The mice in the images in this game have no clothes on and yet manage to be less sexualized than the partly clad women in most RPGs! Okay, yes, that’s a little silly, but first, check out the heroic pose of Sadie, one of the Guard Mice included in the Sample Mission section of the text:

She stands in a heroic and commanding pose, ready for action with her sling and double-dagger belt. Only her pink cloak gives her away as a girl at all.

You may argue that the whole point is silly–how could you sexualize mice in the first place? Well, there are certainly anthropomorphized animals in games that go out of their way to emphasize the sexual parts of the female form; think about the ridiculous boobs and narrow waist of a WoW Tauren, for instance. Yet you don’t even have to morph the body to make the depiction problematic. Take a look at this image of Minnie Mouse:

Here, Minnie poses in a traditional pinup girl pose, exposing her leg and rounding her rump for the viewer, while wearing a bow and high heels to mark her femininity. Absurd as it is, this is a sexualized image of a freaking female mouse–a mouse that you may have around your home as a role model for your children. Parents of children, please go gather up all the Disney junk you have lying around, put it in a box, use it as fire starters this winter, and replace it with Mouse Guard comics. Petersen’s guardmice are much better role models.

To sum up, I think that for all the frustration that women might feel about the hobby, there are a handful of dedicated, thoughtful writers and publishers who actively seek to include women in their games. Every time a game makes a series of inclusive gestures, it takes a step towards normalizing those gestures within the hobby. Perhaps one day, we’ll play in a hobby where we find it odd if there aren’t as many images of women as men on the pages of our rulebooks. Better yet, we might play in a hobby one day where men and women both laugh openly at a publisher who chooses to include an overwhelming number of improbably sexualized images of women. Until then, though, what we can do is support those publishers who choose to depict a range of powerful and interesting female characters and buy miniatures whose boobs, midriffs, and legs won’t freeze off during the winter from overexposure.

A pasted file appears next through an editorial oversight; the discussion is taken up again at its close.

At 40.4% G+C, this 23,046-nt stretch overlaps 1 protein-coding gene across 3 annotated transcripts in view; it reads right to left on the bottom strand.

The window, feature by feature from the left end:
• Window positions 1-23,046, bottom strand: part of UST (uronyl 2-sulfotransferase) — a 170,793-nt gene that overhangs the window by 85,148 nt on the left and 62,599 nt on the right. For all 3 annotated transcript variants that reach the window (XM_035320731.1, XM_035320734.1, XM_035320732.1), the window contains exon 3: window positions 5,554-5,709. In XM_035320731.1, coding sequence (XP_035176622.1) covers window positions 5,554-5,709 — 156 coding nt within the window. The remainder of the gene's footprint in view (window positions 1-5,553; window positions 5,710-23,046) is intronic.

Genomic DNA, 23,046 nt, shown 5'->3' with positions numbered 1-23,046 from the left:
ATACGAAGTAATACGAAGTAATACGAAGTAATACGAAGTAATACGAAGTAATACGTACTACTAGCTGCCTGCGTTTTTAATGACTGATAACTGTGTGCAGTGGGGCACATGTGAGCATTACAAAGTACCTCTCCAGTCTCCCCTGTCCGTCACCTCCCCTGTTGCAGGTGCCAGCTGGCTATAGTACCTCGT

Would you look at this?

Image from FFG's website. Click to see their page!


Yeah. It’s awesome, isn’t it?

Here’s the problem: I had no intention of picking up Black Crusade. I have no intention of playing it. I feel as though you should only play a flip-side game like BC if you’ve already played a game based on the standard universe, and my crew’s game of Rogue Trader is slated into our gaming schedule (if we continue to run into scheduling issues like the ones we’re having now) for sometime in late 2018. That would put a game of BC in the works roughly around 2021.

Obviously I don’t need a collector’s edition of a game I won’t be playing for ten years. By then, there will be three new editions of this game, Games Workshop will have given the Warhammer IP to some random man they met on the street in Suffolk, and FFG may have been bought by some obscure company that is currently known only for making paperclips. (Although I hope those last two don’t happen.) My point is that anything can happen in ten years, and because of that, I don’t need this item.